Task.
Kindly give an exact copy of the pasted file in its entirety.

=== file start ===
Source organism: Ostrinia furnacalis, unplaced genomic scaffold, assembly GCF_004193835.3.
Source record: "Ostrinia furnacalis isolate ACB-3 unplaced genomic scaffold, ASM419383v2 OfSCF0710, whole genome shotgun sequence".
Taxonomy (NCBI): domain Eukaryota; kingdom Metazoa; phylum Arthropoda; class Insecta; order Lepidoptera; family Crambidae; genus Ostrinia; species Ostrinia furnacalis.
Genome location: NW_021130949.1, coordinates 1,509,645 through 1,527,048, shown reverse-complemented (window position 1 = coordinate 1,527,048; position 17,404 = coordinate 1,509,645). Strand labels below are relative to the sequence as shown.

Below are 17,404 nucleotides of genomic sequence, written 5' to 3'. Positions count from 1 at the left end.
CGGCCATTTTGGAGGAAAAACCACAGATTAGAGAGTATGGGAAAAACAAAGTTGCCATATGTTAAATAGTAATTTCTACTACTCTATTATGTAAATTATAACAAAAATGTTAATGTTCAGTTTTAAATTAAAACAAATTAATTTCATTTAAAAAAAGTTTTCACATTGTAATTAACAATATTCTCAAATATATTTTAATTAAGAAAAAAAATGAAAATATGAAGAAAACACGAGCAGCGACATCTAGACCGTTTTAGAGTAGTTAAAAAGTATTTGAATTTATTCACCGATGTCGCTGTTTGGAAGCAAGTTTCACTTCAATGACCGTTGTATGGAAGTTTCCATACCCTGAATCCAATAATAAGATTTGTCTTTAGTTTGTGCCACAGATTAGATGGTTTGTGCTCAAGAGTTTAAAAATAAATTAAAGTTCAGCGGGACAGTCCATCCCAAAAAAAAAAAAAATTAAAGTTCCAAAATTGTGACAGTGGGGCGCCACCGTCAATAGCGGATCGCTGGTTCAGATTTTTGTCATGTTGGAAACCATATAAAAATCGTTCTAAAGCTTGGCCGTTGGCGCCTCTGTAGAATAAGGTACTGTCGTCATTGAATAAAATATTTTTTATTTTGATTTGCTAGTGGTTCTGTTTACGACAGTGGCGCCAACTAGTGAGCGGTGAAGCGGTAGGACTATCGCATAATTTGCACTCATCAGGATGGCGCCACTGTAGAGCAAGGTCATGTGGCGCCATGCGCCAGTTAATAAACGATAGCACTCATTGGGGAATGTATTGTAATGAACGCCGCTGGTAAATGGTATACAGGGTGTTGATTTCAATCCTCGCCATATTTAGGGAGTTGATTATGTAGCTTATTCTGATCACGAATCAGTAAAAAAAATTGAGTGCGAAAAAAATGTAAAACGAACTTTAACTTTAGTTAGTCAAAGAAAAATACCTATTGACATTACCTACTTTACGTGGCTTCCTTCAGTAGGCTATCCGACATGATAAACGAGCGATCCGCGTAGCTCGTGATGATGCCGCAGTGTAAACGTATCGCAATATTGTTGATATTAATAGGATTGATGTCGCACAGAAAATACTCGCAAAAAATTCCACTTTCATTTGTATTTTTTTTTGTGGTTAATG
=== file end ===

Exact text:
Source organism: Ostrinia furnacalis, unplaced genomic scaffold, assembly GCF_004193835.3.
Source record: "Ostrinia furnacalis isolate ACB-3 unplaced genomic scaffold, ASM419383v2 OfSCF0710, whole genome shotgun sequence".
Taxonomy (NCBI): domain Eukaryota; kingdom Metazoa; phylum Arthropoda; class Insecta; order Lepidoptera; family Crambidae; genus Ostrinia; species Ostrinia furnacalis.
Genome location: NW_021130949.1, coordinates 1,509,645 through 1,527,048, shown reverse-complemented (window position 1 = coordinate 1,527,048; position 17,404 = coordinate 1,509,645). Strand labels below are relative to the sequence as shown.

Below are 17,404 nucleotides of genomic sequence, written 5' to 3'. Positions count from 1 at the left end.
CGGCCATTTTGGAGGAAAAACCACAGATTAGAGAGTATGGGAAAAACAAAGTTGCCATATGTTAAATAGTAATTTCTACTACTCTATTATGTAAATTATAACAAAAATGTTAATGTTCAGTTTTAAATTAAAACAAATTAATTTCATTTAAAAAAAGTTTTCACATTGTAATTAACAATATTCTCAAATATATTTTAATTAAGAAAAAAAATGAAAATATGAAGAAAACACGAGCAGCGACATCTAGACCGTTTTAGAGTAGTTAAAAAGTATTTGAATTTATTCACCGATGTCGCTGTTTGGAAGCAAGTTTCACTTCAATGACCGTTGTATGGAAGTTTCCATACCCTGAATCCAATAATAAGATTTGTCTTTAGTTTGTGCCACAGATTAGATGGTTTGTGCTCAAGAGTTTAAAAATAAATTAAAGTTCAGCGGGACAGTCCATCCCAAAAAAAAAAAAAATTAAAGTTCCAAAATTGTGACAGTGGGGCGCCACCGTCAATAGCGGATCGCTGGTTCAGATTTTTGTCATGTTGGAAACCATATAAAAATCGTTCTAAAGCTTGGCCGTTGGCGCCTCTGTAGAATAAGGTACTGTCGTCATTGAATAAAATATTTTTTATTTTGATTTGCTAGTGGTTCTGTTTACGACAGTGGCGCCAACTAGTGAGCGGTGAAGCGGTAGGACTATCGCATAATTTGCACTCATCAGGATGGCGCCACTGTAGAGCAAGGTCATGTGGCGCCATGCGCCAGTTAATAAACGATAGCACTCATTGGGGAATGTATTGTAATGAACGCCGCTGGTAAATGGTATACAGGGTGTTGATTTCAATCCTCGCCATATTTAGGGAGTTGATTATGTAGCTTATTCTGATCACGAATCAGTAAAAAAAATTGAGTGCGAAAAAAATGTAAAACGAACTTTAACTTTAGTTAGTCAAAGAAAAATACCTATTGACATTACCTACTTTACGTGGCTTCCTTCAGTAGGCTATCCGACATGATAAACGAGCGATCCGCGTAGCTCGTGATGATGCCGCAGTGTAAACGTATCGCAATATTGTTGATATTAATAGGATTGATGTCGCACAGAAAATACTCGCAAAAAATTCCACTTTCATTTGTATTTTTTTTTGTGGTTAATG